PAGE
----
I used to believe in keeping it casual.
You see, if you never get attached – never learn their favorite color, song, or even what the things were that kept them up at night…then you couldn’t get hurt.
And for a while, that worked.
But then it didn’t.
You see, casual dating eventually just isn’t the move.
Sure, you remind yourself you can’t get hurt. Yet after a while, you realize it’s because you’re compartmentalizing your emotions and subconscious desire for something deeper.
Okay, by now you’re probably rolling your eyes – especially if you’re under 30. And I get it: I mean, the cool thing about casual relationships is there are never any real expectations. There’s no accountability. There is no getting hurt because you never have enough time together to reach that point.
But eventually, someone comes into your life and convinces you to give them a chance. You tell yourself that you know how this will end, but you decide to stop being so pragmatic and give them that one chance that they keep begging for.
And wow. Things are magical.
You feel on top of the world.
But then, months pass, and eventually, you realize that you’re waking up next to a completely different person. After the newness fades, you see people for who they are once they realize they’ve “got you.”
But here’s the kicker: when you know you’re a badass deserving of the most beautiful, healthy love, then you refuse to let anyone convince you otherwise.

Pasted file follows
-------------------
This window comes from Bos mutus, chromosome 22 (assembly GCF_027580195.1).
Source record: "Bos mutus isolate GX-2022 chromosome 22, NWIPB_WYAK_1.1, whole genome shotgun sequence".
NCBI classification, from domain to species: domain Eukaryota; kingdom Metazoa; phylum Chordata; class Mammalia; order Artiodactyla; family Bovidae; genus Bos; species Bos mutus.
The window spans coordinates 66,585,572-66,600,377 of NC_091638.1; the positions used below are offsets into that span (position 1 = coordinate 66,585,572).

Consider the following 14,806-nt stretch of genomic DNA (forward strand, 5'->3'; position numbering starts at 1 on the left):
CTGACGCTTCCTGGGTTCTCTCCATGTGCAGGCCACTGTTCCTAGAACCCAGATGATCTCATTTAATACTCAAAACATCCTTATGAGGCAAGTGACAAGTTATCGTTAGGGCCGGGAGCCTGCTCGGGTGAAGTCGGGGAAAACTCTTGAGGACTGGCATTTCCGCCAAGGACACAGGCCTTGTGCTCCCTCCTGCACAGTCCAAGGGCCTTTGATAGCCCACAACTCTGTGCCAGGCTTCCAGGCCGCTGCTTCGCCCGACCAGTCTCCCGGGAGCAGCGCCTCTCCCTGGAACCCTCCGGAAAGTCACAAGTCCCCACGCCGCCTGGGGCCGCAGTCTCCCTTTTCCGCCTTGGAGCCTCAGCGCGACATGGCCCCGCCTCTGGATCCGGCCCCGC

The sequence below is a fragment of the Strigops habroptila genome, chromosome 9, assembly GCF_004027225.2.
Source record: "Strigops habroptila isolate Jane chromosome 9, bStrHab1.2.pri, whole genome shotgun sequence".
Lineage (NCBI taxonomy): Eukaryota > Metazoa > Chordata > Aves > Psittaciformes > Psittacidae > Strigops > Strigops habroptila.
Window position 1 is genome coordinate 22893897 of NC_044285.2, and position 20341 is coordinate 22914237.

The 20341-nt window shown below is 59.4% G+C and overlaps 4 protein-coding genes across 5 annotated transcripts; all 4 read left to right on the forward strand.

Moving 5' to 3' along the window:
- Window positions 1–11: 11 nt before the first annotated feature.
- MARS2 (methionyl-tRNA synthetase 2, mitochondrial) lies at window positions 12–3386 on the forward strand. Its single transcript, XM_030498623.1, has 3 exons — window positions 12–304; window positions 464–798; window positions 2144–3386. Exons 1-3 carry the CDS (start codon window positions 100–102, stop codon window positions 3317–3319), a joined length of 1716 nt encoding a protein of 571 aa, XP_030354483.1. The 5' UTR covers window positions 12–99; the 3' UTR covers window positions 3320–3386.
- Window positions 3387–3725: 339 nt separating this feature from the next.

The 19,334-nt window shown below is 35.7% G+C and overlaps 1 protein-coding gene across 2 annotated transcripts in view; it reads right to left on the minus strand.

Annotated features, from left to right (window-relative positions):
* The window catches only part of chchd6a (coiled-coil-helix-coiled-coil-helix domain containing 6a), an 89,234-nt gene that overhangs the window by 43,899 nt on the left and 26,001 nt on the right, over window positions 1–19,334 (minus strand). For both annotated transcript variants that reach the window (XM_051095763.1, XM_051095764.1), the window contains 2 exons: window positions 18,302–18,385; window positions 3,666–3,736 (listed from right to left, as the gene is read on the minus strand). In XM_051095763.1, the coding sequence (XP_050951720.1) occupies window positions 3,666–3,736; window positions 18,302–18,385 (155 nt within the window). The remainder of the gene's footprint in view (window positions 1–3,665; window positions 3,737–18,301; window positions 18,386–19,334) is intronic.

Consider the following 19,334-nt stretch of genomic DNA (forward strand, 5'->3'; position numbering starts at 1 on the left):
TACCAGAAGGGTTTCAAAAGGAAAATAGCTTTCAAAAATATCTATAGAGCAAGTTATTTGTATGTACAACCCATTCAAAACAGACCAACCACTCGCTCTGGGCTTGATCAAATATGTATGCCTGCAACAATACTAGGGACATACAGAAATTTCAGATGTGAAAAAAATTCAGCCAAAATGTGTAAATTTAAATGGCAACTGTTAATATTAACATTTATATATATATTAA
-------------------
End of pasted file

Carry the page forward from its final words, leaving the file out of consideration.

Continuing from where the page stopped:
I’m a firm believer in not staying anywhere or with anyone that fails to see your value.
Do breakups sting?
Oh, yeah they do.
But is it better to break up, before you break down?
You know it, baby.
This probably hasn’t turned you on to the idea of relationships if you already weren’t a fan.
Even if things fail, it’s okay. You had fun. You learned. You lived.
Sometimes you have to remind yourself that two people can have a pleasant time, without having any long-term chemistry.
Not every connection will stick in life.
And that’s okay.
I put myself out there and allowed myself to feel. I was open to being vulnerable. If I had to do it all over again, I would. Keeping it casual seems like a great idea, especially when you’re lonely or bored. But that’s when you need to focus on yourself. Heal whatever has hurt you, and get to know who you are. Date yourself. Fall in love with yourself.
No one will love you if you don’t.
Now, let’s end this with one clear message: there is no shame in casual relationships. If you are at peace with yourself and just don’t have time for a full-time relationship, or if you just want some good old-fashioned fun – do it! Have a great time, be safe and live your best life.
But if you are running into the arms of someone, anyone, out of loneliness, then no. It’s not the move.
And then sometimes it feels great until you grow past that stage. And that’s normal.
Do whatever feels right for you. But open yourself up, whatever the case. Don’t allow this trend of feeling numb and shutting off your emotions become the norm.